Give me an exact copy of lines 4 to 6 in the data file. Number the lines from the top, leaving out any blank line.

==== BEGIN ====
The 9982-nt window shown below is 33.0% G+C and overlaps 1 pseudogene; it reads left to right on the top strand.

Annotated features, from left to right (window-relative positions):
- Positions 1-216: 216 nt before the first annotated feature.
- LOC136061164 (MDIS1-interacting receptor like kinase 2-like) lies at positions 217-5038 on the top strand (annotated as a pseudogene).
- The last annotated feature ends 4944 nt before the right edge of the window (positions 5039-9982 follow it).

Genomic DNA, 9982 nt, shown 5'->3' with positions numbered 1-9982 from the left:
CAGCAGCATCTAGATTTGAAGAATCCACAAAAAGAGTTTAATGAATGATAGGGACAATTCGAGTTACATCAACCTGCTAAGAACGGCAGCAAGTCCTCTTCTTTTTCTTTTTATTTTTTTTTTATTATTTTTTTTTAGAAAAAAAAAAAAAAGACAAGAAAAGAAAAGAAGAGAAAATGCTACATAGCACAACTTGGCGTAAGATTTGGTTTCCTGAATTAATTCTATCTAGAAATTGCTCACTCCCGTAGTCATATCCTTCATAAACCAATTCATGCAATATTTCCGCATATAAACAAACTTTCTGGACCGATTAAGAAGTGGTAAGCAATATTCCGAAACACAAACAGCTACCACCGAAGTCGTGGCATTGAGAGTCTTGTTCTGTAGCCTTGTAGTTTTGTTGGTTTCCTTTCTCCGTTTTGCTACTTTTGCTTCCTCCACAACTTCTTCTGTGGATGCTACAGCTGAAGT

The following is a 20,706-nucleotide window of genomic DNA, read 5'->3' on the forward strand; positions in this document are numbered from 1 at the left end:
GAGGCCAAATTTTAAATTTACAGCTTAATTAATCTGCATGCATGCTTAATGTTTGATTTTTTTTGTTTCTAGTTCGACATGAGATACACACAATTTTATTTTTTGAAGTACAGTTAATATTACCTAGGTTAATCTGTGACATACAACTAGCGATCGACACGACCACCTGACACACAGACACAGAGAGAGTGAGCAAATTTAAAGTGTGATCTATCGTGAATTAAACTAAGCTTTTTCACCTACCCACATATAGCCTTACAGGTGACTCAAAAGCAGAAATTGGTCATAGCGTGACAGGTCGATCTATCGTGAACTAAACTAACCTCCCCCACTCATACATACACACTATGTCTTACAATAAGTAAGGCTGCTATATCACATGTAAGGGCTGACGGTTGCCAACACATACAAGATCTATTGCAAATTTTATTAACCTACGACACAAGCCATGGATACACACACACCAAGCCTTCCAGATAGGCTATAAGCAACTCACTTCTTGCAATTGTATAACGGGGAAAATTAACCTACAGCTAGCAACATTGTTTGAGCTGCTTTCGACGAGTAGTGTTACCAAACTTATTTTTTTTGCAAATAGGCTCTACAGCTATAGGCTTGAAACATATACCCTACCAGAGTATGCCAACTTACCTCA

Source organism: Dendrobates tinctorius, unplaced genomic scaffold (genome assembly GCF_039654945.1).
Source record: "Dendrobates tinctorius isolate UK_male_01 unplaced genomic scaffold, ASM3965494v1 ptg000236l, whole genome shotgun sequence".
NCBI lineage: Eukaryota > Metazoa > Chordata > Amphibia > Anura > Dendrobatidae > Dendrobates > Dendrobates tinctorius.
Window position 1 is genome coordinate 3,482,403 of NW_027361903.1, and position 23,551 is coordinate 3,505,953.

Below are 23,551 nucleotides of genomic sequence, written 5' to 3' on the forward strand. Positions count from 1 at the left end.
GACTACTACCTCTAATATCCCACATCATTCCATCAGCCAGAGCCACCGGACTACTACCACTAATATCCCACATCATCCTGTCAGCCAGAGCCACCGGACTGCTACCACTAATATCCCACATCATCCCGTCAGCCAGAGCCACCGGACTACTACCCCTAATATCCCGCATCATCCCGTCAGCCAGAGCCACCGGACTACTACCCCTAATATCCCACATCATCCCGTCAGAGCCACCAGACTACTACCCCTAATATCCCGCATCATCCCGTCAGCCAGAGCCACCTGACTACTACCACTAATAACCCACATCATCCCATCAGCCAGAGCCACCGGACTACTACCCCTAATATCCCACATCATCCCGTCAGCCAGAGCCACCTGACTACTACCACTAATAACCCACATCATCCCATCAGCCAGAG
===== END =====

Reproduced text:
- LOC136061164 (MDIS1-interacting receptor like kinase 2-like) lies at positions 217-5038 on the top strand (annotated as a pseudogene).
- The last annotated feature ends 4944 nt before the right edge of the window (positions 5039-9982 follow it).

Genomic DNA, 9982 nt, shown 5'->3' with positions numbered 1-9982 from the left: